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Johnson’s Tories crushed in twin UK parliamentary by-elections

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Beleaguered British Prime Minister Boris Johnson suffered two crushing parliamentary by-election defeats on Friday, including in a seat previously held by his ruling Conservatives for over a century, prompting the party’s chairman to quit.

In a stunning reversal, the Tories saw their December 2019 general election majority of more than 24,000 votes overturned by the centrist Liberal Democrats in the Tiverton and Honiton constituency.

At the same time, the main Labour opposition regained the Westminster seat of Wakefield, in northern England, in a further sign of its resurgence following the party’s worst electoral performance in decades two and a half years ago.

The disastrous outcomes for the Conservatives are set to pile new pressure on the embattled Johnson, as the highly damaging “Partygate” scandal involving lockdown-breaching gatherings in Downing Street continues to plague him and his party.

The latest in a string of electoral defeats for the Tories in the last year, the dire results spurred the immediate resignation of the party’s chairman, Oliver Dowden.

“Our supporters are distressed and disappointed by recent events, and I share their feelings,” the key Johnson ally wrote in a resignation letter to the Conservative leader.

“We cannot carry on with business as usual. Somebody must take responsibility and I have concluded that, in these circumstances, it would not be right for me to remain in office.”

But Johnson, in Rwanda for a Commonwealth summit, insisted he would not step down.

“Clearly we’ve got to listen to these results,” he told UK broadcasters accompanying him.

“We will keep going, addressing the concerns of people,” Johnson added.

‘Wake-up call’
The votes were held Thursday after the two areas’ former Tory MPs both resigned in disgrace in recent months.

Tiverton and Honiton’s ex-lawmaker Neil Parish quit after admitting watching pornography on his phone in the House of Commons, while Wakefield’s Imran Ahmad Khan was jailed for sexually assaulting a teenage boy.

The Liberal Democrats won Tiverton and Honiton — parts of which have voted Conservative in every general election since the 1880s — by more than 6,000 votes on a 30 percent swing.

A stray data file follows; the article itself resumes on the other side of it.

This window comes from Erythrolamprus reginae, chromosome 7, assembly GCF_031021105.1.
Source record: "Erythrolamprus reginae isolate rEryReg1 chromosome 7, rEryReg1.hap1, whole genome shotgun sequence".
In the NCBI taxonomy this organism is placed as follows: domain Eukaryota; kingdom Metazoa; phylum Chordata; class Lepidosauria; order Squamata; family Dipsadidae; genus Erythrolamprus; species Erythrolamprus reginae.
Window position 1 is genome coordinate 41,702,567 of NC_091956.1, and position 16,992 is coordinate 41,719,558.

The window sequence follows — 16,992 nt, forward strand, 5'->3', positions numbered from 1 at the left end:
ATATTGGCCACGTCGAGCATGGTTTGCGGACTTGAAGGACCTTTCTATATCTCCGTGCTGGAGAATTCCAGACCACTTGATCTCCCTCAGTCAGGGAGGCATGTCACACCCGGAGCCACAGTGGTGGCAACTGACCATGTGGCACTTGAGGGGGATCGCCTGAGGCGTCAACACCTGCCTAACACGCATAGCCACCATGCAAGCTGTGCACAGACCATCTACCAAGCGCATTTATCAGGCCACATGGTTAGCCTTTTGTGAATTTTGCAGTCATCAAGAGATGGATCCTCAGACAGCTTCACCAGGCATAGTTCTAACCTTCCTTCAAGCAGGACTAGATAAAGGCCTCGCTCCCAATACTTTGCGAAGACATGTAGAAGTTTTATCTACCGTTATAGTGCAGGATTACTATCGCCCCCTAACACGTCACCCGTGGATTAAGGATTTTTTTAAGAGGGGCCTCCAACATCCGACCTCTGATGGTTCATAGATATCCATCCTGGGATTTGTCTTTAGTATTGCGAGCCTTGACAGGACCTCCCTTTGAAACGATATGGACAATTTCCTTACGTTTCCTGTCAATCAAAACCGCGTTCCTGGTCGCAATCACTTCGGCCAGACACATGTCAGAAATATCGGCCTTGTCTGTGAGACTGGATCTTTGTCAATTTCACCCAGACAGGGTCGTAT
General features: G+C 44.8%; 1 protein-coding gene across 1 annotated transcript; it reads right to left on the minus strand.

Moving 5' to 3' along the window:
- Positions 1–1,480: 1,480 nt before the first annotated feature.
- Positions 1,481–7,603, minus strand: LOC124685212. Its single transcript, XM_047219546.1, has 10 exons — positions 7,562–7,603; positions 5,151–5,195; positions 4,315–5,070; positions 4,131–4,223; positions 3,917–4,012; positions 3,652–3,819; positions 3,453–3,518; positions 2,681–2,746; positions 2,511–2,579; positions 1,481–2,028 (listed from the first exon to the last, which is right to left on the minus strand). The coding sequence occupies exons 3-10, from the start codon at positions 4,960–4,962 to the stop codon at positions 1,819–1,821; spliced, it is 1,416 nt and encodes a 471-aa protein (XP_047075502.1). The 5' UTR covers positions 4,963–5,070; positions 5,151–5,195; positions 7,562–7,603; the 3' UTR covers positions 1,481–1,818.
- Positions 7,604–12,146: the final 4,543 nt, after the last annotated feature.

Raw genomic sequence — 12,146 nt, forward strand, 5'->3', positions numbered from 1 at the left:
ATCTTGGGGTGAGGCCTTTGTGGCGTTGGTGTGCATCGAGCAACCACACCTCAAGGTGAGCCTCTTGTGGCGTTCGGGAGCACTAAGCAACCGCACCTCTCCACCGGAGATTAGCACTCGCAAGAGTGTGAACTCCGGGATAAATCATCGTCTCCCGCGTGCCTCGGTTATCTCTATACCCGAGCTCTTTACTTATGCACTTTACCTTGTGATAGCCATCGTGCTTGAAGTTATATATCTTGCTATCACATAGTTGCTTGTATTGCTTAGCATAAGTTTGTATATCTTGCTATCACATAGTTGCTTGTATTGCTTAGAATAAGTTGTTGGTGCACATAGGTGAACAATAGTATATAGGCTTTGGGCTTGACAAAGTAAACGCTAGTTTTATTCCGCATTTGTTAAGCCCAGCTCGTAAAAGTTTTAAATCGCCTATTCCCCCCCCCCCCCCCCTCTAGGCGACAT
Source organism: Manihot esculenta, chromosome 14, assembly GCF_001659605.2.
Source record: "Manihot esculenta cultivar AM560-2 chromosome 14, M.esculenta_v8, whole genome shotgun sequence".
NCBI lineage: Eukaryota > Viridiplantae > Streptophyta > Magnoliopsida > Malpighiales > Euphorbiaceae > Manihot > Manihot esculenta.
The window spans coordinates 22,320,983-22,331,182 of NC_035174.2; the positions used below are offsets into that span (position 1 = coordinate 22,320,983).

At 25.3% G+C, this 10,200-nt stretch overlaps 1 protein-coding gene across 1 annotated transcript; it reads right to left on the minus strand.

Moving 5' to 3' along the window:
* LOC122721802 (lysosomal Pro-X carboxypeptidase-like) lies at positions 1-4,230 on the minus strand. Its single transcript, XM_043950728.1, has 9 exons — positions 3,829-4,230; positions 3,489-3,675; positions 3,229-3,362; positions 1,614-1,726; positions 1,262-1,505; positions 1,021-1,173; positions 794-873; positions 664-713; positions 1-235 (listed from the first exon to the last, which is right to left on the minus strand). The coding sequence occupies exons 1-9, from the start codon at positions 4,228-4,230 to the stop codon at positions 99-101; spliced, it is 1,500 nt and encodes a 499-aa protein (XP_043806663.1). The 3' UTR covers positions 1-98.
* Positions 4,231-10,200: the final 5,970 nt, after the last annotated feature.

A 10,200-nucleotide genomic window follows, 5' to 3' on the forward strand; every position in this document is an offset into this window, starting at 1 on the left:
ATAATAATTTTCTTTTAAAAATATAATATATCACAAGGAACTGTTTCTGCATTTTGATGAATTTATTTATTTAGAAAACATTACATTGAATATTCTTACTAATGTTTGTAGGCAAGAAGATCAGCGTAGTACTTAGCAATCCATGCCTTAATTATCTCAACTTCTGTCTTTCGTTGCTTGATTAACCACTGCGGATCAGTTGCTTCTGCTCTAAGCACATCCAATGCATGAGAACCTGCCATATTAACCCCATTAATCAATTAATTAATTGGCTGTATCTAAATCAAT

The party, which has historically performed well in the southwest, appeared to benefit from tactical voting, with Labour’s vote share plunging nearly 16 percent.

Meanwhile, in Wakefield — one of dozens of traditional Labour seats that Johnson took in 2019 on a promise to “get Brexit done” and address glaring regional economic inequalities — the opposition party won by nearly 5,000 ballots.

Visiting the constituency early Friday, Labour leader Keir Starmer said his party’s victory in one of its former heartland seats showed it was “on track” to win back power for the first time in more than a decade at the next general election due by 2024.

“What a judgement this is on the Tories and Boris Johnson… out of touch, out of ideas,” he told reporters there.

Liberal Democrat leader Ed Davey said his party’s win in the southwest was a “wake-up call for all those Conservative MPs propping up Boris Johnson”.

Sense of crisis
Johnson has spent months fighting for his survival after various controversies.

Opinion polls have shown most people think he lied about Covid lockdown-breaking events at Downing Street and should resign.

Even before the controversy erupted last December, the 58-year-old Brexit architect oversaw the loss of two once-safe seats in by-elections last year.

He then scored dismally in May’s local elections.

Weeks later, dozens of Conservative MPs triggered a no-confidence vote which saw more than 40 percent of them desert Johnson, leaving him severely weakened and struggling to reset his turbulent tenure.

Meanwhile Britain is gripped by 40-year highs in inflation and a cost-of-living crisis that has seen prices soar for everyday essentials such as energy, petrol and food.

Strikes this week by railway workers were some of the biggest seen in Britain in decades and have added to the sense of crisis.

Johnson, who travels to Germany and then Spain for G7 and NATO summits after his current visit to Rwanda, is not due back in Britain until late next week.